All references to the Fair Labor Standards Act and to the appropriate administrative provisions compiled under Title 29 of the Code of Federal Regulations apply to provisions as they appeared on May 1, 1966.

Section 3 of the Act, 52 Stat. 1060, as amended, 29 USCA, § 203, defines "commerce":

"As used in this chapter —

* * * * *

"(b) 'Commerce' means trade, commerce, transportation, transmission, or communication among the several States or between any State and any place outside thereof."

Defendant's initial contention concerning the application of the Act is that plaintiff was never engaged in commerce or in the production of goods for commerce.

There is sufficient evidence to sustain a finding that plaintiff was engaged in commerce during at least some of the weeks from January 1 to April 30. While defendant's business is primarily local, that fact is irrelevant since the Act makes the activities of the individual employee, not those of the employer, the controlling factor. Mitchell v. Lublin, McGaughy Associates, 358 U.S. 207, 213, 79 S.Ct. 260, 265, 3 L. ed. 2d 243, 248. Plaintiff here testified that he worked for two of defendant's out-of-state clients, the Shell Lake Clinic and the Shell Lake Hospital, both of Shell Lake, Wisconsin. Plaintiff's time book, introduced into evidence by defendant, indicates that plaintiff worked for one or both of these clients during the weeks of February 14, February 21, February 28, March 14, and March 21.

Plaintiff was thus "engaged in commerce" while working on an account for an out-of-state client. It is to be noted that he was working directly for the out-of-state client, not for an in-state office of an out-of-state client. To use the terminology of § 203(b), he was engaged in commerce "between any State and any place outside thereof." An interpretative bulletin published by the Department of Labor's Wage and Hour Division supports this proposition. 29 C.F.R. (Rev. 1968) § 776.8(b) provides:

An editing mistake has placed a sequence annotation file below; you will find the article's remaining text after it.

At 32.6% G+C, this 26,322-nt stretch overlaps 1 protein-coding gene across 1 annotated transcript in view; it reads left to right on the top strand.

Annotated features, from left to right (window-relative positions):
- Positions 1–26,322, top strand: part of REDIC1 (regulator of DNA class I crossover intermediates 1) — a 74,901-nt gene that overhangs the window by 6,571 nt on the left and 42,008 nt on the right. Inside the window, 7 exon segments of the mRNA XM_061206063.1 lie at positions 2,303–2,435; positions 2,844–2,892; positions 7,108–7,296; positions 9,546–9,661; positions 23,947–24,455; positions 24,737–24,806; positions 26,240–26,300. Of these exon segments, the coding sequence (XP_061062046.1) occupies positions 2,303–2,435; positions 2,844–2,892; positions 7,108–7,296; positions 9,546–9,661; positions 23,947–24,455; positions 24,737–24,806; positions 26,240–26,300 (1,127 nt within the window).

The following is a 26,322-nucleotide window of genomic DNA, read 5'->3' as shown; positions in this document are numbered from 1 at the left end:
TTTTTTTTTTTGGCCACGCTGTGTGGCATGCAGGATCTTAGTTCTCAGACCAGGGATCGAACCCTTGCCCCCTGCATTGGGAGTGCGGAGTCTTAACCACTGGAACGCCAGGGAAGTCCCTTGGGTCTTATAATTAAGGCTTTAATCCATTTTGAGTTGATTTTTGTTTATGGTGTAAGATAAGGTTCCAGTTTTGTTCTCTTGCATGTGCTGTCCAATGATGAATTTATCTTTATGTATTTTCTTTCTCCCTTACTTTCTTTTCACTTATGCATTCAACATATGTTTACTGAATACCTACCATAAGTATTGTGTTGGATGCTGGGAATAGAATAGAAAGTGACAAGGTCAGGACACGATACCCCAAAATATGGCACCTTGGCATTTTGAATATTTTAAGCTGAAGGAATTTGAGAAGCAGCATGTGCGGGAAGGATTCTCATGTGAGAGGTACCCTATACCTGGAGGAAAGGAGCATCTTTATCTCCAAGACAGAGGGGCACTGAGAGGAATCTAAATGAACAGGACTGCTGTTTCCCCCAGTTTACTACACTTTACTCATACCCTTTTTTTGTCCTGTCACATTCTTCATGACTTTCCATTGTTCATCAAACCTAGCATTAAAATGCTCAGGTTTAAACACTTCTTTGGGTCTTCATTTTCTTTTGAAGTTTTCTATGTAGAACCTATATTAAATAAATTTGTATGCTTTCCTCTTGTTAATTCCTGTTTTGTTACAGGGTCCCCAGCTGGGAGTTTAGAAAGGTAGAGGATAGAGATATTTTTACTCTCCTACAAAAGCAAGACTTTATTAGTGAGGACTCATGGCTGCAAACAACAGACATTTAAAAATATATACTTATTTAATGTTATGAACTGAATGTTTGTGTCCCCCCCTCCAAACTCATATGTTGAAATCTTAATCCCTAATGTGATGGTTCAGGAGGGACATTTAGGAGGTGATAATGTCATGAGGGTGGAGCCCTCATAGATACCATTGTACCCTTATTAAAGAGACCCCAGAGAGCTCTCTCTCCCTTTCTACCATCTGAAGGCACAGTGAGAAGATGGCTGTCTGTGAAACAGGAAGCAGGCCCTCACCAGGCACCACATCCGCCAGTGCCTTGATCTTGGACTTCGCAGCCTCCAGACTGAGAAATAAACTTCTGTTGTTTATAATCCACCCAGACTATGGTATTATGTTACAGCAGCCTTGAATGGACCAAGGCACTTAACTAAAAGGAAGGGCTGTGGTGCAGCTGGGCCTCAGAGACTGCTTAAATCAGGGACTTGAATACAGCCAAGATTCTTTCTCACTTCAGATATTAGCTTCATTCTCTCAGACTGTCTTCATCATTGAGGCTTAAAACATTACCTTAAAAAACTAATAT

"It should be observed that the term 'commerce' is very broadly defined. The definition does not limit the term to transportation, or to the 'commercial' transactions involved in 'trade' * * *.

* * * * *

"The inclusion of the term 'commerce' in the definition of the same term as used in the act implies that no special or limited meaning is intended; rather, that the scope of the term for purposes of the act is at least as broad as it would be under concepts of 'commerce' established without reference to this definition."

For cases holding that the term "engaged in commerce" is to be given a broad, liberal construction rather than a strained, technical one, see Overstreet v. North Shore Street Corp. 318 U.S. 125, 63 S.Ct. 494, 87 L. ed. 656; Mitchell v. Lublin, McGaughy Associates, supra; Mitchell v. Kroger Co. (8 Cir.) 248 F.2d 935.

The next section of the bulletin, 29 C.F.R. (Rev. 1968) § 776.9, continues the definition:

"Under the definitions quoted above, it is clear that the employees who are covered by the wage and hour provisions of the act as employees 'engaged in commerce' are employees doing work involving or related to the movement of persons or things ( whether tangibles or intangibles, and including information and intelligence) 'among the several States or between any State and any place outside thereof.' " (Italics supplied.)

It seems clear that, whether measured by the expansive scope given 29 USCA, § 203(b), by 29 C.F.R. (Rev. 1968) § 776.8(b), and the cited cases or by the more precise test of 29 C.F.R. § 776.9, the report which defendant sends to its out-of-state clients constitutes "commerce" within the meaning of 29 USCA, § 203(b).